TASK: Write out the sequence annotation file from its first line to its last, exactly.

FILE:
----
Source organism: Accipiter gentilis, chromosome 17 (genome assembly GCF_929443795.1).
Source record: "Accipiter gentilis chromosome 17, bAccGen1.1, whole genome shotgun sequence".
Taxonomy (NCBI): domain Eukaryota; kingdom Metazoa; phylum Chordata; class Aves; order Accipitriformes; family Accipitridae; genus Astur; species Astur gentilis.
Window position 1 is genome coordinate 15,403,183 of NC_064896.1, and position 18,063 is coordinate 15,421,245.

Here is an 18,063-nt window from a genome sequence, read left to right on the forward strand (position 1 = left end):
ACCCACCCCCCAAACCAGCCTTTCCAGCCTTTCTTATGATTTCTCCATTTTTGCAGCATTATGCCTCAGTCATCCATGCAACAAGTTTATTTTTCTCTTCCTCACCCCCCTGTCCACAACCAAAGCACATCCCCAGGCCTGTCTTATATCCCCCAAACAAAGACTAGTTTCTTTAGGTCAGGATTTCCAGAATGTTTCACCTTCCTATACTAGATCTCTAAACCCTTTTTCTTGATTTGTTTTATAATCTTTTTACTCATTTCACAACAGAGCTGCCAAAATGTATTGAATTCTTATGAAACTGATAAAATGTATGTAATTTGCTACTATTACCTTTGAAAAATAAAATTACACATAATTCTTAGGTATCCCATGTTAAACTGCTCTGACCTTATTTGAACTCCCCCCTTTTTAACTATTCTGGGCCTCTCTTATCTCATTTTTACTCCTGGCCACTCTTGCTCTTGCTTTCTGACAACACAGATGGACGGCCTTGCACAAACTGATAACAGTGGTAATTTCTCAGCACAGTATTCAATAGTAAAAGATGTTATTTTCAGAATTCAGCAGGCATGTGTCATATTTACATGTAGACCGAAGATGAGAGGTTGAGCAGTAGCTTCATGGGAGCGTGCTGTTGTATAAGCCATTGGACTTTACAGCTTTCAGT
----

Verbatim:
Source organism: Accipiter gentilis, chromosome 17 (genome assembly GCF_929443795.1).
Source record: "Accipiter gentilis chromosome 17, bAccGen1.1, whole genome shotgun sequence".
Taxonomy (NCBI): domain Eukaryota; kingdom Metazoa; phylum Chordata; class Aves; order Accipitriformes; family Accipitridae; genus Astur; species Astur gentilis.
Window position 1 is genome coordinate 15,403,183 of NC_064896.1, and position 18,063 is coordinate 15,421,245.

Here is an 18,063-nt window from a genome sequence, read left to right on the forward strand (position 1 = left end):
ACCCACCCCCCAAACCAGCCTTTCCAGCCTTTCTTATGATTTCTCCATTTTTGCAGCATTATGCCTCAGTCATCCATGCAACAAGTTTATTTTTCTCTTCCTCACCCCCCTGTCCACAACCAAAGCACATCCCCAGGCCTGTCTTATATCCCCCAAACAAAGACTAGTTTCTTTAGGTCAGGATTTCCAGAATGTTTCACCTTCCTATACTAGATCTCTAAACCCTTTTTCTTGATTTGTTTTATAATCTTTTTACTCATTTCACAACAGAGCTGCCAAAATGTATTGAATTCTTATGAAACTGATAAAATGTATGTAATTTGCTACTATTACCTTTGAAAAATAAAATTACACATAATTCTTAGGTATCCCATGTTAAACTGCTCTGACCTTATTTGAACTCCCCCCTTTTTAACTATTCTGGGCCTCTCTTATCTCATTTTTACTCCTGGCCACTCTTGCTCTTGCTTTCTGACAACACAGATGGACGGCCTTGCACAAACTGATAACAGTGGTAATTTCTCAGCACAGTATTCAATAGTAAAAGATGTTATTTTCAGAATTCAGCAGGCATGTGTCATATTTACATGTAGACCGAAGATGAGAGGTTGAGCAGTAGCTTCATGGGAGCGTGCTGTTGTATAAGCCATTGGACTTTACAGCTTTCAGT